As Harry Potter, Ron Weasley, and Hermione Granger enter their fourth year at Hogwarts School of Wizardry and Witchcraft, new challenges await them, both "professional" and personal. The Harry Potter and the Goblet of Fire video game sticks strictly to the adventure aspects of the story, never touching upon the sticky relationship drama that makes up key subplots in the novel and the film. You'll still have plenty to do in the game, though: Guide the trio of young wizards through various locales, fight magical creatures, solve puzzles, and usher Harry through the Triwizard Tournament challenges just before a climactic showdown with Lord Voldemort himself. Though the collection aspects of the game are a drag at times, The Goblet of Fire still does enough to keep Potter fans engaged throughout.
Harry, Ron, and Hermione are back in the newest Harry Potter video game.
The PSP version of The Goblet of Fire is practically identical to the bigger console versions. The primary differences are the omission of the prefects' bathroom level and the inclusion of some unlockable minigames. You'll solve plenty of environmental puzzles using each character's standard, context-sensitive charm spells. Cast a charm in the direction of a boulder and you'll lift it with a wingardium leviosa spell. Cast it in the direction of a fire, and your character will automatically do an aqua eructo charm to conjure a stream of water for dousing the flame. Carpe retractum (for opening gates) and herbivicus (for causing plants to bloom) are other context-sensitive charms used in the game. The puzzles you need to solve are usually fairly obvious. For example, while exploring the greenhouses of Hogwarts, you may need to use carpe retractum to pull down bridges, and herbivicus to open up lily pads that let you cross small bodies of water. Some obstacles, like extra-large boulders or flames, require two or more of the characters to simultaneously cast their charms to overcome them. The artificial intelligence controlling the other characters is smart enough to help you out when it needs to.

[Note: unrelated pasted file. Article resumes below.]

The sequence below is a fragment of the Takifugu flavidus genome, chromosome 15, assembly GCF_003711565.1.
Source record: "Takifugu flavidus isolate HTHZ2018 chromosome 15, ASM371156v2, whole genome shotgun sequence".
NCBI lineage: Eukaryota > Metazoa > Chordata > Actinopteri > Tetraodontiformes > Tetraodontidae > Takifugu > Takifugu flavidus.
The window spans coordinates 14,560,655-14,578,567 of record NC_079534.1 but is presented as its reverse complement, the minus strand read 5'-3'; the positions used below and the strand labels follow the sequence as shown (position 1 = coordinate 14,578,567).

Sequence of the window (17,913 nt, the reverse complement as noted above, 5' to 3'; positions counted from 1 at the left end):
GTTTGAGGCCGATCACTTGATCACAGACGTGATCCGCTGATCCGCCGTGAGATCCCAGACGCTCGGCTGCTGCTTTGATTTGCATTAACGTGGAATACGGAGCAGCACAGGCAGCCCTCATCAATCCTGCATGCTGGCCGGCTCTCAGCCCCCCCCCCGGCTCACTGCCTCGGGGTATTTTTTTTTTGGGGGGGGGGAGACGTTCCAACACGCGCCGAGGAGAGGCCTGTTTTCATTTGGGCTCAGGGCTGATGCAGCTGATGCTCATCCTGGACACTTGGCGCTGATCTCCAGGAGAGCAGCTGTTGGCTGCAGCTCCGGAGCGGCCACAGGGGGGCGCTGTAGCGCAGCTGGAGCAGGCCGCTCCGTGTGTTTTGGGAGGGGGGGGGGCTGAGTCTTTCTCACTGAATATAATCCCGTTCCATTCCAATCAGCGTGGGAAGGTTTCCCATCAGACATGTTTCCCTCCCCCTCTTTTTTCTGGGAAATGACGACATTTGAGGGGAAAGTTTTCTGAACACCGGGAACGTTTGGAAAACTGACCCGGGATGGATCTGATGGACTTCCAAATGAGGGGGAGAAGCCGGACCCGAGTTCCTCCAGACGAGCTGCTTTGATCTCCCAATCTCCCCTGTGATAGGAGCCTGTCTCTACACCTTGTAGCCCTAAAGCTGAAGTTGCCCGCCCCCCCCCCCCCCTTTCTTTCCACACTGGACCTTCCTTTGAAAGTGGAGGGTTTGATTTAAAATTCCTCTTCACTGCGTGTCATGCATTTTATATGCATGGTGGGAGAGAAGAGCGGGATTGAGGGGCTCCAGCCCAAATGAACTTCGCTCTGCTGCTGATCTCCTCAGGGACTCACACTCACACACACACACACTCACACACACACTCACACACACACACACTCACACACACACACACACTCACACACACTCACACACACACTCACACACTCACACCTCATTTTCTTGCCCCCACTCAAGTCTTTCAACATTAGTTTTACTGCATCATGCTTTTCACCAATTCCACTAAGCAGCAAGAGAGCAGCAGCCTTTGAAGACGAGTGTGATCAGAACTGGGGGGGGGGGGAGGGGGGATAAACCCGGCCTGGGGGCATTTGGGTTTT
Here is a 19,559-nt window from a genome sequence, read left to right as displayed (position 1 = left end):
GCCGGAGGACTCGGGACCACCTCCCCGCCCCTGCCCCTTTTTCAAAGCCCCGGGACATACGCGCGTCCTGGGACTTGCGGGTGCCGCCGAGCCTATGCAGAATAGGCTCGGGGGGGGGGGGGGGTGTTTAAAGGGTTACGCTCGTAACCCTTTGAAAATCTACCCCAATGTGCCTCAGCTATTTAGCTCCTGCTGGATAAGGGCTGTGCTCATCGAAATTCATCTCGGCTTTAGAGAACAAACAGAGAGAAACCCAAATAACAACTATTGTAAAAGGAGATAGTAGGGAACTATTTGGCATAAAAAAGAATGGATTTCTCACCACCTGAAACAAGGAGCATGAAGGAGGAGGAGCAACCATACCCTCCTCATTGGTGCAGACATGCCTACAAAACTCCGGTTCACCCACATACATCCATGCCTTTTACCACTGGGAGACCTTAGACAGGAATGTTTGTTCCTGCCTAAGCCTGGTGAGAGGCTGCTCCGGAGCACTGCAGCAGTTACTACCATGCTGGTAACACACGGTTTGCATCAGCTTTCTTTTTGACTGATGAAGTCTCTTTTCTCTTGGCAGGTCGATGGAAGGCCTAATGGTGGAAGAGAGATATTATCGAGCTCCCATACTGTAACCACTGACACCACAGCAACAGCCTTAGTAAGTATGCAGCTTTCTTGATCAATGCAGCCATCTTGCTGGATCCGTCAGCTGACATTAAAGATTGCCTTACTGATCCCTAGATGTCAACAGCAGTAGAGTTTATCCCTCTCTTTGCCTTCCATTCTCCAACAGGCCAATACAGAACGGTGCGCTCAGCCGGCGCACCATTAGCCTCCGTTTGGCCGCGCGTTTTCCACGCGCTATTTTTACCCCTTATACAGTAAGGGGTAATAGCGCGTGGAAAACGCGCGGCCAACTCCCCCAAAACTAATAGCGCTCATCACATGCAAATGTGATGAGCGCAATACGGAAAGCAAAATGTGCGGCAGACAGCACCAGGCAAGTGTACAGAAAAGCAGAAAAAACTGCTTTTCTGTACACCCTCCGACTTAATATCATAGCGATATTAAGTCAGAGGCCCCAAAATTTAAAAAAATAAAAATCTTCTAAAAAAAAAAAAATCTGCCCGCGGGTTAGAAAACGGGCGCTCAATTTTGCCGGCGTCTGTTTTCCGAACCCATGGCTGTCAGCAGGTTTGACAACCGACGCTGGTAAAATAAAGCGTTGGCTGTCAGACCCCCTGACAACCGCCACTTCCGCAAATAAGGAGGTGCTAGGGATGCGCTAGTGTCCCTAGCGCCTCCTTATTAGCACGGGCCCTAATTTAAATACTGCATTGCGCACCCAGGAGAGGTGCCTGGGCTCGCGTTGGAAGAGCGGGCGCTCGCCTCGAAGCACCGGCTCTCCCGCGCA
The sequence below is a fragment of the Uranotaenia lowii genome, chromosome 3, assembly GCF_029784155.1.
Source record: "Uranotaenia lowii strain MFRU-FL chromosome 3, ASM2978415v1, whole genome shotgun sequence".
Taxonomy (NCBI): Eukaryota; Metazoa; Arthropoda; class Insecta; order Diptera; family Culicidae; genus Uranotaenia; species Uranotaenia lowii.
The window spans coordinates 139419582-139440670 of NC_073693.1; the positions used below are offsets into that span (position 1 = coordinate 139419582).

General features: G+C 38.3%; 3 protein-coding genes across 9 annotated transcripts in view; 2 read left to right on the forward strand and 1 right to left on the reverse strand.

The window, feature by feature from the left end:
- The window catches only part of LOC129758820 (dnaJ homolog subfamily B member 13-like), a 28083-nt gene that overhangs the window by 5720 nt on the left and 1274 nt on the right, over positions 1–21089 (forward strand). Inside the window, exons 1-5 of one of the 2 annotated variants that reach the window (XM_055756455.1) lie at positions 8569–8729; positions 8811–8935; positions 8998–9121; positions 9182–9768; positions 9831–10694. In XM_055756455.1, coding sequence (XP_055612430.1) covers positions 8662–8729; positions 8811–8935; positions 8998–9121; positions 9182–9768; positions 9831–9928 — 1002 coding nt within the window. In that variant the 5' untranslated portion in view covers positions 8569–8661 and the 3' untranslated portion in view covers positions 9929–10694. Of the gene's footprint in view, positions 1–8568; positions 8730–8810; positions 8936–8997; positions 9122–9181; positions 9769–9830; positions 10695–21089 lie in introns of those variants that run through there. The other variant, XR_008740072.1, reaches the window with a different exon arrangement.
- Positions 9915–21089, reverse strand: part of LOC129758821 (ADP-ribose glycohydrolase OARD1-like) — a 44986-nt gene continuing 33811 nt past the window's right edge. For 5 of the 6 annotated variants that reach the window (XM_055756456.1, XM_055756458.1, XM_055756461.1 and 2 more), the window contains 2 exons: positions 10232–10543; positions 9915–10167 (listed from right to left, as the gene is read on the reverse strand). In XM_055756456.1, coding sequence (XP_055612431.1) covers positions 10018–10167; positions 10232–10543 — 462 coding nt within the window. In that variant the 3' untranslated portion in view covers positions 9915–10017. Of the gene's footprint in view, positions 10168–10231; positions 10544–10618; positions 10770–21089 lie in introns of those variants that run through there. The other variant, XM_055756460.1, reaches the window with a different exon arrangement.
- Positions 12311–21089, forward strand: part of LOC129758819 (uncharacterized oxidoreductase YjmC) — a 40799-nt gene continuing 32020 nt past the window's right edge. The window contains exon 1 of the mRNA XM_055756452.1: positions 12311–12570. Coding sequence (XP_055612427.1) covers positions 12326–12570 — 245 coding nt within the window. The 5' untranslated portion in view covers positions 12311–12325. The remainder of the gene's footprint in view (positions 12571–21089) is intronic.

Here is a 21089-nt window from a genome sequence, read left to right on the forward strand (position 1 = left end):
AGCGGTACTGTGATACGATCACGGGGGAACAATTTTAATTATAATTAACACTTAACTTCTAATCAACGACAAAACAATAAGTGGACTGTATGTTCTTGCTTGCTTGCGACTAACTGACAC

Jinx spells are another primary spell type. Jinxes are basically just an attack you use to attack monsters in the game, which include fire salamanders, dugbogs, and erklings. The menagerie isn't very extensive, but each of the monsters has a different fighting style and offers a different challenge. You can combine charms and jinxes to do combined attacks on creatures, as well. For example, if one character lifts a creature up in the air with a wingardium leviosa charm, the others can jinx it while it's being held for a combined attack, which is more powerful and effective than just spamming the jinx button.
As you make your way through the game's levels, solving puzzles and fighting creatures, you'll collect Bertie Bott's Every-Flavor Beans, which you can get when dropped by defeated creatures, or by jinxing random parts of the environments. The beans serve as currency, which you can use to buy cards to power up each character. The character card system adds depth to the game, letting you customize each of the three characters depending on the situation and play style. Some cards increase the power of your jinxes; others add stamina or duration to your magicus extremus meter, which when filled, gives you a limited amount of increased firepower for your spells. The more expensive and interesting cards let you fire double or triple jinxes with each cast, or give you an advantage against certain creatures. Each character can only use three cards in a mission, so you'll need to choose carefully before starting. Each character also maintains his or her own bean count and deck of cards, so that encourages you to switch between characters as you go through the campaign and make sure all of them have around equal power.
You'll explore various levels looking for Tri-wizard shields.